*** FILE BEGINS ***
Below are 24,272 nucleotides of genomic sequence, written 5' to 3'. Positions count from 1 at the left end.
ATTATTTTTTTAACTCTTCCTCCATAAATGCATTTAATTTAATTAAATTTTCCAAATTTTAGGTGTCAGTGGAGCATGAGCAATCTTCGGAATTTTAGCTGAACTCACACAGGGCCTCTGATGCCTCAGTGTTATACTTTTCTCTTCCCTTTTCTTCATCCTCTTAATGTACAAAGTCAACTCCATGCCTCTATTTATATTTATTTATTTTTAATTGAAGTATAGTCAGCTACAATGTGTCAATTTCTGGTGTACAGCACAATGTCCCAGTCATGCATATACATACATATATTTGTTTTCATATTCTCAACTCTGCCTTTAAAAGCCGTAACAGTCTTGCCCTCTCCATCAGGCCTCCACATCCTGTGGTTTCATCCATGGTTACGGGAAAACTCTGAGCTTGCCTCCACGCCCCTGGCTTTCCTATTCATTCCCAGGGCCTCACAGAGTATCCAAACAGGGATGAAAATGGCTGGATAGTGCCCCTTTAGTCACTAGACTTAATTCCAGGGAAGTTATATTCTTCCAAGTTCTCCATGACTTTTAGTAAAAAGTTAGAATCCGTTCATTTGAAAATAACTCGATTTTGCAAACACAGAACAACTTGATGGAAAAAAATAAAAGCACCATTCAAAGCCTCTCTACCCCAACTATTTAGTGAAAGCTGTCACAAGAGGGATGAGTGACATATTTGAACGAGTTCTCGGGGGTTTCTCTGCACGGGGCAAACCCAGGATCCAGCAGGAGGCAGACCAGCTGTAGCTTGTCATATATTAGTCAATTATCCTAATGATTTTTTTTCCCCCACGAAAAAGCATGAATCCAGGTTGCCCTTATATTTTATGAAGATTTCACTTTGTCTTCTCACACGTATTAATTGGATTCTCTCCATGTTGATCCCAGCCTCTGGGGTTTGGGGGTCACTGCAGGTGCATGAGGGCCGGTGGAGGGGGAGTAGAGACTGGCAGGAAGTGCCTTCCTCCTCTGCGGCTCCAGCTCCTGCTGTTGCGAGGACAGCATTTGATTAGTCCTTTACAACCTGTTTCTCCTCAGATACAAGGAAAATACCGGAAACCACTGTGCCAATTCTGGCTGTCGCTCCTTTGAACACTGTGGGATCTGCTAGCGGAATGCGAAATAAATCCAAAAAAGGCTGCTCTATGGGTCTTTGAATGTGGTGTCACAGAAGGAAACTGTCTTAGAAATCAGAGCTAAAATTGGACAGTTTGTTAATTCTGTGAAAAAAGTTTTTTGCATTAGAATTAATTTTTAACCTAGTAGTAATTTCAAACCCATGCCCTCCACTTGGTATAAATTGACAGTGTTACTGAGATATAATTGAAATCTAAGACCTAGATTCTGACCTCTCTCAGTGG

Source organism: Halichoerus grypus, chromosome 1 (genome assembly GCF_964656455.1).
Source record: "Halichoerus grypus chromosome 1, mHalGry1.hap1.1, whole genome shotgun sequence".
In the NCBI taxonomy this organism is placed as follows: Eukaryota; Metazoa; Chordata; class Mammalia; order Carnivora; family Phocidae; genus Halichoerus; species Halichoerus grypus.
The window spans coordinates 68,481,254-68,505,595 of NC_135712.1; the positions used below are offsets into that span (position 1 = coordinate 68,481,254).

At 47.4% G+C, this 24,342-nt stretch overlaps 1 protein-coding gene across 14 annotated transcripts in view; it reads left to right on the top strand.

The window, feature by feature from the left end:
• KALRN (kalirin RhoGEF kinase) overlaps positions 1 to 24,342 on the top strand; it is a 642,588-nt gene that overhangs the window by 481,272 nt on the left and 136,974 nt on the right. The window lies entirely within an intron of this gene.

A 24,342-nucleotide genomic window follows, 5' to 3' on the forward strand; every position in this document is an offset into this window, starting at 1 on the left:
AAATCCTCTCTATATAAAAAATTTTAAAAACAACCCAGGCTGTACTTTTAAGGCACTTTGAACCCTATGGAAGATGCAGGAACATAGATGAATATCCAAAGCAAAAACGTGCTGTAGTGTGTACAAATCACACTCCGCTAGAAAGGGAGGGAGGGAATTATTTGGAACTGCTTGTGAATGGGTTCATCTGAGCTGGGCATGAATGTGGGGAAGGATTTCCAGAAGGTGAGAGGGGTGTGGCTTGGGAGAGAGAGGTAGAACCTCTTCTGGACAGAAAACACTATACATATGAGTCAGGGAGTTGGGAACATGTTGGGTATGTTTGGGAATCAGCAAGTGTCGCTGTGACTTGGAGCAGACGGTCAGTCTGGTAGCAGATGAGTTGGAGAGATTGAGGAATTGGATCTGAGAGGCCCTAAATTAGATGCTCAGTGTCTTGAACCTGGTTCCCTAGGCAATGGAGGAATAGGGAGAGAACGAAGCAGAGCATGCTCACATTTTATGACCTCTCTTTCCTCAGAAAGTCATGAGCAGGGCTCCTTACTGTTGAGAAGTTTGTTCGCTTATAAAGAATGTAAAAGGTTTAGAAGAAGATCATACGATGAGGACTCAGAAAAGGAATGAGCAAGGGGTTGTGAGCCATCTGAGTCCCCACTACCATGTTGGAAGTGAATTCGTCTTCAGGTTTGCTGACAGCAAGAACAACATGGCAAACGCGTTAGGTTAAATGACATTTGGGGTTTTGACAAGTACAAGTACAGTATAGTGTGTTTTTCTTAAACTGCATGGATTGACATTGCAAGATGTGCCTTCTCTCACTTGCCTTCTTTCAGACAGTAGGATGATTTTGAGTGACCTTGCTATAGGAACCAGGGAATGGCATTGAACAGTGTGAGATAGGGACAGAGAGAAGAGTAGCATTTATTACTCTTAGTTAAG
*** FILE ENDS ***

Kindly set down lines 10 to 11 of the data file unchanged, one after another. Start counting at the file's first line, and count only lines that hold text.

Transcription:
A 24,342-nucleotide genomic window follows, 5' to 3' on the forward strand; every position in this document is an offset into this window, starting at 1 on the left:
AAATCCTCTCTATATAAAAAATTTTAAAAACAACCCAGGCTGTACTTTTAAGGCACTTTGAACCCTATGGAAGATGCAGGAACATAGATGAATATCCAAAGCAAAAACGTGCTGTAGTGTGTACAAATCACACTCCGCTAGAAAGGGAGGGAGGGAATTATTTGGAACTGCTTGTGAATGGGTTCATCTGAGCTGGGCATGAATGTGGGGAAGGATTTCCAGAAGGTGAGAGGGGTGTGGCTTGGGAGAGAGAGGTAGAACCTCTTCTGGACAGAAAACACTATACATATGAGTCAGGGAGTTGGGAACATGTTGGGTATGTTTGGGAATCAGCAAGTGTCGCTGTGACTTGGAGCAGACGGTCAGTCTGGTAGCAGATGAGTTGGAGAGATTGAGGAATTGGATCTGAGAGGCCCTAAATTAGATGCTCAGTGTCTTGAACCTGGTTCCCTAGGCAATGGAGGAATAGGGAGAGAACGAAGCAGAGCATGCTCACATTTTATGACCTCTCTTTCCTCAGAAAGTCATGAGCAGGGCTCCTTACTGTTGAGAAGTTTGTTCGCTTATAAAGAATGTAAAAGGTTTAGAAGAAGATCATACGATGAGGACTCAGAAAAGGAATGAGCAAGGGGTTGTGAGCCATCTGAGTCCCCACTACCATGTTGGAAGTGAATTCGTCTTCAGGTTTGCTGACAGCAAGAACAACATGGCAAACGCGTTAGGTTAAATGACATTTGGGGTTTTGACAAGTACAAGTACAGTATAGTGTGTTTTTCTTAAACTGCATGGATTGACATTGCAAGATGTGCCTTCTCTCACTTGCCTTCTTTCAGACAGTAGGATGATTTTGAGTGACCTTGCTATAGGAACCAGGGAATGGCATTGAACAGTGTGAGATAGGGACAGAGAGAAGAGTAGCATTTATTACTCTTAGTTAAG